Why Connecting with Nature Is Vital to Survive and Thrive
If you live in a highly modernized city, it’s worth it to travel to a rural location whenever an opportunity arises. Aside from the chance for adventure, just getting away from the internet, TV, and most technology in general will be an impactful and enlightening experience. The Guardian reports that, “While surveys show that the great majority would like to see the living planet protected, few are prepared to take action. This, I think, reflects a second environmental crisis: the removal of children from the natural world. The young people we might have expected to lead the defence of nature have less and less to do with it.”
This is another crucial reason why all human beings—children especially—need to connect with nature more frequently. According to a National Trust report, and Richard Louv, author of Last Child in the Woods, “Since the 1970s the area in which children may roam without supervision has decreased by almost 90%. In one generation the proportion of children regularly playing in wild places in the UK has fallen from more than half to fewer than one in 10. In the US, in just six years (1997-2003) children with particular outdoor hobbies fell by half. Eleven to fifteen- year-olds in Britain now spend, on average, half their waking day in front of a screen.”
Moreover, naturalist Stephen Moss argues that, “Ultimately, it comes down to one question: should we ensure that every child has the opportunity to develop a personal connection with the natural world, with all the benefits that this will bring . . . or not?” To answer this question, The Guardian further reports that, “There are several reasons for this collapse: parents’ irrational fear of strangers and rational fear of traffic, the destruction of the fortifying commons where previous generations played, the quality of indoor entertainment, the structuring of children’s time, the criminalisation of natural play. The great indoors, as a result, has become a far more dangerous place than the diminished world beyond.”
It’s shocking to think that connecting with nature could be just as important—if not more important—than studying academics or otherwise gaining “conventional” knowledge. Dr Aric Sigman believes that, “Without a feel for the texture and function of the natural world, without an intensity of engagement almost impossible in the absence of early experience, people will not devote their lives to its protection.” Please read the info and insights below for more specific reasons to connect with nature more everyday and throughout life.
#1: Lack of nature leads to suffering.
More specifically, it’s about “solastalgia”—according to Australian professor Glenn Albrecht, director of the Institute of Sustainability and Technology Policy at Murdoch University: “the pain experienced when there is recognition that the place where one resides and that one loves is under immediate assault.”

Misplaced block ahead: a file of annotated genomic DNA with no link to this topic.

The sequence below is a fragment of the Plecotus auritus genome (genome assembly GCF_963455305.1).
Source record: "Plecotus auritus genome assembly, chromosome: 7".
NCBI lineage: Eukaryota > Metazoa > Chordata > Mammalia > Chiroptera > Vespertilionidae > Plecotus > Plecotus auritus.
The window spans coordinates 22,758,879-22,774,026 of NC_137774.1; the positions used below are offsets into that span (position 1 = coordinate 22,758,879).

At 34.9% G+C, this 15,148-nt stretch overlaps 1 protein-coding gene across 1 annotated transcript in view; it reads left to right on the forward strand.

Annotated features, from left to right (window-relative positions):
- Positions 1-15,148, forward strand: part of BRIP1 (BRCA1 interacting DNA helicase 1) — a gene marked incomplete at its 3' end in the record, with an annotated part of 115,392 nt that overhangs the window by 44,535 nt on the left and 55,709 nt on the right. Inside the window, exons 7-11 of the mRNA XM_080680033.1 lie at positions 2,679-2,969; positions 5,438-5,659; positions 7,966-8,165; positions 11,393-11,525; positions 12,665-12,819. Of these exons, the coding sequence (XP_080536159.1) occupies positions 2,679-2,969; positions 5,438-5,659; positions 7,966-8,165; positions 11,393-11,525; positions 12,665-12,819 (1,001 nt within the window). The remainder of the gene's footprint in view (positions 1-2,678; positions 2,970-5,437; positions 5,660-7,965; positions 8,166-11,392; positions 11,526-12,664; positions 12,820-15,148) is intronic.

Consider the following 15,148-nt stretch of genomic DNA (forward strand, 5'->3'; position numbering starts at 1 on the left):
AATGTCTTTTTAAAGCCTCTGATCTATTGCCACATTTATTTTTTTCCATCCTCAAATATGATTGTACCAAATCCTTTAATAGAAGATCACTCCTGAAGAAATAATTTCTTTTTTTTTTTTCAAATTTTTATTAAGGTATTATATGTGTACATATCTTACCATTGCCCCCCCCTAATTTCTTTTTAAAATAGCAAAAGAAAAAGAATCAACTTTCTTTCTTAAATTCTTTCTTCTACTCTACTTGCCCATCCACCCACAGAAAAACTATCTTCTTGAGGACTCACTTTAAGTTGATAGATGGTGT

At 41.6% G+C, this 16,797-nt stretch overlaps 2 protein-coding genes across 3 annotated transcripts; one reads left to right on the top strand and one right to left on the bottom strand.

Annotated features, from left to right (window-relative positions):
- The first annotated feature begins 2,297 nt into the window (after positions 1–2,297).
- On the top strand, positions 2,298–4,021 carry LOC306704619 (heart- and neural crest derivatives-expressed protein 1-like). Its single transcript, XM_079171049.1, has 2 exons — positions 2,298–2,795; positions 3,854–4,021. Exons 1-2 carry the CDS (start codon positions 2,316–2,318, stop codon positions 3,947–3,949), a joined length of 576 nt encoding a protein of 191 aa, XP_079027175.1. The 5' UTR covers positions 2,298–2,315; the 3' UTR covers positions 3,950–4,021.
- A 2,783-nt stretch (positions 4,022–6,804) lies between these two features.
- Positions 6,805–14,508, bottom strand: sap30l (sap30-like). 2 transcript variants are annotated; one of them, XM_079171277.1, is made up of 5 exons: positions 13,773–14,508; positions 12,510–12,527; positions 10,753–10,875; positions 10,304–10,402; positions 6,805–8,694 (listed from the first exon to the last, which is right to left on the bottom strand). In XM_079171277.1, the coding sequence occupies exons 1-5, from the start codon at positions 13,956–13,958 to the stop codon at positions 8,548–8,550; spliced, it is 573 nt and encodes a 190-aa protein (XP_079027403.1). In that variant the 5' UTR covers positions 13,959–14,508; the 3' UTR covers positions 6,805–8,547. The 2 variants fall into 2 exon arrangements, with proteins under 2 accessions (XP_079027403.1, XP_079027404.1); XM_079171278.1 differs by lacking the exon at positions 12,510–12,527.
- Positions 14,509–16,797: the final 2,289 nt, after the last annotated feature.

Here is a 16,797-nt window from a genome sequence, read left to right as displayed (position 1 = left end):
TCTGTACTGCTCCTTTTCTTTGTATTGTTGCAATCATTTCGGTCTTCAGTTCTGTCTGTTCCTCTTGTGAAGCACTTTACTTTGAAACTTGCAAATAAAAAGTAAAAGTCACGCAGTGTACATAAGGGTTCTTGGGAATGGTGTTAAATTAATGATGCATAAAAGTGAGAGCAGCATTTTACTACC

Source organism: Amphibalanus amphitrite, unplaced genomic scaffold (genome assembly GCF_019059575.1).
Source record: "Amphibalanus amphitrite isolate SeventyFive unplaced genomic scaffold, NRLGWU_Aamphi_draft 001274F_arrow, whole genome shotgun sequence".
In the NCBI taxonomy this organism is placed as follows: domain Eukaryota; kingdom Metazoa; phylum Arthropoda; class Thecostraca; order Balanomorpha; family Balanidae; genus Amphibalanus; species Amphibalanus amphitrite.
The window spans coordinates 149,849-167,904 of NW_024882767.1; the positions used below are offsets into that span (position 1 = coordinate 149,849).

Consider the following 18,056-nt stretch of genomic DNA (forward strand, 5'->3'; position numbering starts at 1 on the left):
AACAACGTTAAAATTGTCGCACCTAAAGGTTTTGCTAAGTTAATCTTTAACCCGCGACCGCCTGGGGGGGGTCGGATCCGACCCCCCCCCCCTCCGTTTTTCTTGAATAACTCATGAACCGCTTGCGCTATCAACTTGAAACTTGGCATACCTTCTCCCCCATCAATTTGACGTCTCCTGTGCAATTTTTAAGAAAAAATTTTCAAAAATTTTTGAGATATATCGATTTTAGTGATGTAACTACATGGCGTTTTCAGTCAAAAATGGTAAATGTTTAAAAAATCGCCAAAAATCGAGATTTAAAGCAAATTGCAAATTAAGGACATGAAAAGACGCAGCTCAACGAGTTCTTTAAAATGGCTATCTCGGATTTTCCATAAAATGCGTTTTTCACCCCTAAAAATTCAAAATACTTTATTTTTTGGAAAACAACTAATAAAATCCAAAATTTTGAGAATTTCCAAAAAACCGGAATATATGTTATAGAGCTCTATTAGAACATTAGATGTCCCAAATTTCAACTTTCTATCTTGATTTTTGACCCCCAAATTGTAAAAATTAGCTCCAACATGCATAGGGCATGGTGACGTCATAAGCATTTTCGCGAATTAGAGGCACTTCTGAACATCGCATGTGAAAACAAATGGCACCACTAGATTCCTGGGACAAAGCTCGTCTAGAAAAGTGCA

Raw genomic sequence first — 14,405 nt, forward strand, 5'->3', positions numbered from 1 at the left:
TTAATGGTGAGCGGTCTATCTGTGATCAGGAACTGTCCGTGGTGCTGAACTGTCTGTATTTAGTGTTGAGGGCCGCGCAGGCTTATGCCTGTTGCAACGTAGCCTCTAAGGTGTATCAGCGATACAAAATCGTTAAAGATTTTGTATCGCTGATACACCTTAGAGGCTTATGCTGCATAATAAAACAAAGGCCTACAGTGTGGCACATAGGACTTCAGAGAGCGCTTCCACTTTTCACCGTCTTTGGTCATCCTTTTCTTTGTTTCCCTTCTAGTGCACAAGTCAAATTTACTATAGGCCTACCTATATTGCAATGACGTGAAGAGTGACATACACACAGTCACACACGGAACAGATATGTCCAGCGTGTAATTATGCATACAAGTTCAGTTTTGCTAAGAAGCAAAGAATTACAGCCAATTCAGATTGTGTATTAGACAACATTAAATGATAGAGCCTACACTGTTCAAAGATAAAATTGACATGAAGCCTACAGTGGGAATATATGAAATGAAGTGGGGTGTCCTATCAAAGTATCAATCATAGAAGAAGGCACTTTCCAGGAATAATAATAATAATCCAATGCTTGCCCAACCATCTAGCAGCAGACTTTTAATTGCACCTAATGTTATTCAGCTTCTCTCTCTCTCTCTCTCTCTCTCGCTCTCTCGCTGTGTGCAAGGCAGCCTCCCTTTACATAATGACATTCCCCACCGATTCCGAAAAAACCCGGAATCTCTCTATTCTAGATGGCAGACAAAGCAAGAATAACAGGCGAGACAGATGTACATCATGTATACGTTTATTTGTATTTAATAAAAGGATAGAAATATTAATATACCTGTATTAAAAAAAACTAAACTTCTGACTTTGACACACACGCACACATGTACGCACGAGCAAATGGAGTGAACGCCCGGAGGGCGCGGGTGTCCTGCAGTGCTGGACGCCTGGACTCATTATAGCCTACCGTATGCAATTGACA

#2: Nature is enlivening.
Scientists have discovered that humans track by scent, and some people rival bats when it comes to echolocation or bio sonar abilities. Exposing yourself to more scents will enable you to sense people and things coming before you see them—which could end up saving your life.
#3: Green brainstorming.
The University of Michigan found that memory performance and attention spans are enhanced by approximately 20% after only an hour of exposure to nature.
#4: Green healing.
Pennsylvania researchers have discovered that patients who stayed in rooms with views of trees end up remaining in the hospital for a shorter period of time than comparable patients who stayed in rooms with views of bricks. They needed less pain medication and were more happier on average, as well.
#5: Nature promotes good mental health.
Researchers in Sweden found that people who jogged in a natural environment felt more rejuvenated and less anxious, angry, and depressed than people who jogged in cities or on treadmills indoors.
#6: Nature promotes strong communities.
Researchers at the University of Rochester reveal that nature leads to nurturing relationships and enhanced generosity; neurochemicals and hormones related to social bonding are elevated when human beings interact with animals and nature.
#7: Humankind could go could extinct.
People who connect with nature value nature as it should be valued—above virtually all other things. If humanity does not take immediate, significant action to combat human-induced climate change, then humanity will cease to exist sooner than most people realize. The more people who connect with nature, the better chance humankind has to persevere.